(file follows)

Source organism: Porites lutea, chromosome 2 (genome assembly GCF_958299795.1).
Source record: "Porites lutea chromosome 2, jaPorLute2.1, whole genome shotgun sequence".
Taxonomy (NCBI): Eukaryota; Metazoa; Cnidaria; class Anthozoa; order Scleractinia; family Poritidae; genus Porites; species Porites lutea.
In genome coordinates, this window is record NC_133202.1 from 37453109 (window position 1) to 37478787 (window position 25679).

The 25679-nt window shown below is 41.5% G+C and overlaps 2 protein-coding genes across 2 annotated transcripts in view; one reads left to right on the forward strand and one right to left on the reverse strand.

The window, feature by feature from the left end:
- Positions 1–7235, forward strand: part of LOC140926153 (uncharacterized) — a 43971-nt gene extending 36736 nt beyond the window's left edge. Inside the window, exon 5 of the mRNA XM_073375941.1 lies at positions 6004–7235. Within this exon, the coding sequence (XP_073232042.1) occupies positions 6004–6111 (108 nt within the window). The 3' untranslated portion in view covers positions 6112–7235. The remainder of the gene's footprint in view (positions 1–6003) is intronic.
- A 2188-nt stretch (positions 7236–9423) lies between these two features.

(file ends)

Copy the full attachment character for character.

Source organism: Porites lutea, chromosome 2 (genome assembly GCF_958299795.1).
Source record: "Porites lutea chromosome 2, jaPorLute2.1, whole genome shotgun sequence".
Taxonomy (NCBI): Eukaryota; Metazoa; Cnidaria; class Anthozoa; order Scleractinia; family Poritidae; genus Porites; species Porites lutea.
In genome coordinates, this window is record NC_133202.1 from 37453109 (window position 1) to 37478787 (window position 25679).

The 25679-nt window shown below is 41.5% G+C and overlaps 2 protein-coding genes across 2 annotated transcripts in view; one reads left to right on the forward strand and one right to left on the reverse strand.

The window, feature by feature from the left end:
- Positions 1–7235, forward strand: part of LOC140926153 (uncharacterized) — a 43971-nt gene extending 36736 nt beyond the window's left edge. Inside the window, exon 5 of the mRNA XM_073375941.1 lies at positions 6004–7235. Within this exon, the coding sequence (XP_073232042.1) occupies positions 6004–6111 (108 nt within the window). The 3' untranslated portion in view covers positions 6112–7235. The remainder of the gene's footprint in view (positions 1–6003) is intronic.
- A 2188-nt stretch (positions 7236–9423) lies between these two features.